The great Edwardian surgeon and chronicler of all things Dorset, Sir Frederick Treves, wrote "The feature of greatest interest in Puddletown is the church, one of the few in the county which has been happy escaping the hand of the restorer..... No church can compare with this in human interest and nowhere can one come into closer communion with the homely spirit of the Dorset of the past." His words were as true at the turn of the last century as they are today, because this must be one of the most exciting parish churches in the county.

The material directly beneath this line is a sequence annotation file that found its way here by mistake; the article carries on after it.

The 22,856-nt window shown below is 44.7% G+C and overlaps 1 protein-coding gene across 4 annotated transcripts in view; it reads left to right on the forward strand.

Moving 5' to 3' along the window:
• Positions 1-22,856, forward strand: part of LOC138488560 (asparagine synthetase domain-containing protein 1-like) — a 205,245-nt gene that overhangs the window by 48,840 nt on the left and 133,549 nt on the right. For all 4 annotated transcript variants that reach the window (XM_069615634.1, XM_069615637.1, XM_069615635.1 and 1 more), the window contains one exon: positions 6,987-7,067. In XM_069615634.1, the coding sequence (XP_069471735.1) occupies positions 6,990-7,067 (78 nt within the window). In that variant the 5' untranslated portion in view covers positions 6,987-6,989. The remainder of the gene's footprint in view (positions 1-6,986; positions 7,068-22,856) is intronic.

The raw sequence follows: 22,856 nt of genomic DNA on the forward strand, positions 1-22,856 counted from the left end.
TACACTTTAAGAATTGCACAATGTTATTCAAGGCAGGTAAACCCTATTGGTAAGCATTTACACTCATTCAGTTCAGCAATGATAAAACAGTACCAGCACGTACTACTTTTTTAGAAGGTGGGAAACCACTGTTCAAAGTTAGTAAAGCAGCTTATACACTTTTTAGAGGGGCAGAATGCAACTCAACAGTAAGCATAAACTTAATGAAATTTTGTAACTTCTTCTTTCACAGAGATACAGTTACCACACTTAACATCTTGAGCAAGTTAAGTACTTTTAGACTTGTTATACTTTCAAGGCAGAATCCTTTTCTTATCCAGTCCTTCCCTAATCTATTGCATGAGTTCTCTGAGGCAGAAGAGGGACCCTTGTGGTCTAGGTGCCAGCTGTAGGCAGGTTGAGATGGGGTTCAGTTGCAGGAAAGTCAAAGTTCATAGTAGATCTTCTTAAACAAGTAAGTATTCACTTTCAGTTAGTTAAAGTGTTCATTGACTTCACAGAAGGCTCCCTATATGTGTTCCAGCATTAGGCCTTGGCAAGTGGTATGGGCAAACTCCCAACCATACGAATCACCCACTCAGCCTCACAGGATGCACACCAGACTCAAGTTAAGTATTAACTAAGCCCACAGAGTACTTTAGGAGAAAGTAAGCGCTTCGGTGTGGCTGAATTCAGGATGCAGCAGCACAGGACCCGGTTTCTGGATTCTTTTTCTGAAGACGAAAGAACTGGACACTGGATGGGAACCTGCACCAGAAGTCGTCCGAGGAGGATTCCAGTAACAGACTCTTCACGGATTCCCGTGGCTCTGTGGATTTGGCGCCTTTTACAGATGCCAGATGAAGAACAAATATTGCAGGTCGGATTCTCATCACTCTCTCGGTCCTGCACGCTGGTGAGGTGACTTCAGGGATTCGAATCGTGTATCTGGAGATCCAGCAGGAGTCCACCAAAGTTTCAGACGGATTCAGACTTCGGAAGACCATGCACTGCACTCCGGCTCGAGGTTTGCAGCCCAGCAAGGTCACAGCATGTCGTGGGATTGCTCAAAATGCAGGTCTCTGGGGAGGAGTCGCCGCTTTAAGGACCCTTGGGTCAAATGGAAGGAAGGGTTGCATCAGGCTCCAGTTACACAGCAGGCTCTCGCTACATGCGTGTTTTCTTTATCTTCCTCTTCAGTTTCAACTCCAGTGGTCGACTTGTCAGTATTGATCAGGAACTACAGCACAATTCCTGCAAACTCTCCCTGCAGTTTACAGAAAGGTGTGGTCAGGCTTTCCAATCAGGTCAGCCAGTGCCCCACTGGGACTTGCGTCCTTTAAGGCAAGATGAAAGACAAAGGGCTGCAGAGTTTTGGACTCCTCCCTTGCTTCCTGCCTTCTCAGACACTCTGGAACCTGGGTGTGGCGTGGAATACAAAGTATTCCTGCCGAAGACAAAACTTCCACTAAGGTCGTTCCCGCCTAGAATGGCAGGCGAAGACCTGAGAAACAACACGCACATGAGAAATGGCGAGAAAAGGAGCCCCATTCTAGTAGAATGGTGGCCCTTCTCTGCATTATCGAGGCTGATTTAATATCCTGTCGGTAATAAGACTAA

There was certainly a church here in Saxon times, probably on the present site, but the oldest part of the building is a section of the tower, which is not older than 1180-1200. This may have been a restoration. During the 13c, the building was made cruciform by the addition of transepts. The bulk of the present structure was erected in about 1400, when the magnificent oak roof was added. In 1505, there was a further restoration, when the opportunity was taken to raise the roof so that a clerestory could be inserted. Further works included adding the north aisle, raising the tower by a further 20 feet with an external staircase and the provision of a parapet around both church and tower. Patronage was in the hands of the Prior of Christchurch Priory until the dissolution in 1539. He had granted permission to hold a weekly market and fairs twice a year. (The fairs continued until the 1914-18 war.) Reginald Pole, the son of the Countess of Salisbury, was vicar here from 1532 to 1536. He went on to become a Cardinal and Archbishop of Canterbury under Queen Mary. (See Christchurch Priory - Salisbury Chantry.)
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